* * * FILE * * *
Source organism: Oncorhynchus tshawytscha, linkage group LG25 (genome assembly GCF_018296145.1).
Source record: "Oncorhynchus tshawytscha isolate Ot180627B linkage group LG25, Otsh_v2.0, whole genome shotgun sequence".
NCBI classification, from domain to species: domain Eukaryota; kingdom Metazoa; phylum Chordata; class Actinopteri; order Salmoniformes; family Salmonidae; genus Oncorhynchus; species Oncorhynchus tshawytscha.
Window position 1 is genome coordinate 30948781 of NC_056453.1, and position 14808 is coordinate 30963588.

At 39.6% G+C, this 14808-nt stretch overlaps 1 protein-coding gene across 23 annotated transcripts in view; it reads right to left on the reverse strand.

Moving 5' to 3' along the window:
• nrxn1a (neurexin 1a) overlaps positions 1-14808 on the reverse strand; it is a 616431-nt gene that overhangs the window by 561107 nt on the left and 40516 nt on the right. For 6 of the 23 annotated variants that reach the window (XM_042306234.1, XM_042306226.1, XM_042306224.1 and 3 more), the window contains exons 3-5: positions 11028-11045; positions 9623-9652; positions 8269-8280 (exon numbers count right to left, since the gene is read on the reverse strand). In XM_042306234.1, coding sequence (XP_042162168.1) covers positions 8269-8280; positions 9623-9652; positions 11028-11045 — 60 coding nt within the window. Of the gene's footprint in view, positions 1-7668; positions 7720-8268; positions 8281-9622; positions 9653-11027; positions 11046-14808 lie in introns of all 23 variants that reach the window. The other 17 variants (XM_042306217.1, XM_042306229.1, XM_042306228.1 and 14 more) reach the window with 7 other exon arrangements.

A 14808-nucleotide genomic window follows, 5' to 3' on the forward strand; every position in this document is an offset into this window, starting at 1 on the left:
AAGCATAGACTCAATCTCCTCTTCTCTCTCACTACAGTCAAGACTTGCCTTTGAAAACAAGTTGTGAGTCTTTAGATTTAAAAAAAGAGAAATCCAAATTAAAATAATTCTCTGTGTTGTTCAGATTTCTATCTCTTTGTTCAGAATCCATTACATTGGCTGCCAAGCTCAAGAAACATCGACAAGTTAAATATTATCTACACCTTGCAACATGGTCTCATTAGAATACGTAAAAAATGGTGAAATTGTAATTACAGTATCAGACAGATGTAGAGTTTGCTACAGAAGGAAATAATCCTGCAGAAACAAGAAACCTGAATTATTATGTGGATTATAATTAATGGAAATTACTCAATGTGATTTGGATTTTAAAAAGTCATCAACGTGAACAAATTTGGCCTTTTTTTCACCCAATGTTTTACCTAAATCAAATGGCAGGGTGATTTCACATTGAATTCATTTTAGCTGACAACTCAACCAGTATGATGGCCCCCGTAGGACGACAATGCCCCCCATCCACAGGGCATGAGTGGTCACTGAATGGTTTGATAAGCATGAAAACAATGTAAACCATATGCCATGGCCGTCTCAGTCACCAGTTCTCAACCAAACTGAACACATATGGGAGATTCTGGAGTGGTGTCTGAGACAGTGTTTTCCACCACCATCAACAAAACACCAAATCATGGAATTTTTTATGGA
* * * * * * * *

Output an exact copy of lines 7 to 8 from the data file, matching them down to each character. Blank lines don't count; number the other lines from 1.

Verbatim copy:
• nrxn1a (neurexin 1a) overlaps positions 1-14808 on the reverse strand; it is a 616431-nt gene that overhangs the window by 561107 nt on the left and 40516 nt on the right. For 6 of the 23 annotated variants that reach the window (XM_042306234.1, XM_042306226.1, XM_042306224.1 and 3 more), the window contains exons 3-5: positions 11028-11045; positions 9623-9652; positions 8269-8280 (exon numbers count right to left, since the gene is read on the reverse strand). In XM_042306234.1, coding sequence (XP_042162168.1) covers positions 8269-8280; positions 9623-9652; positions 11028-11045 — 60 coding nt within the window. Of the gene's footprint in view, positions 1-7668; positions 7720-8268; positions 8281-9622; positions 9653-11027; positions 11046-14808 lie in introns of all 23 variants that reach the window. The other 17 variants (XM_042306217.1, XM_042306229.1, XM_042306228.1 and 14 more) reach the window with 7 other exon arrangements.

A 14808-nucleotide genomic window follows, 5' to 3' on the forward strand; every position in this document is an offset into this window, starting at 1 on the left: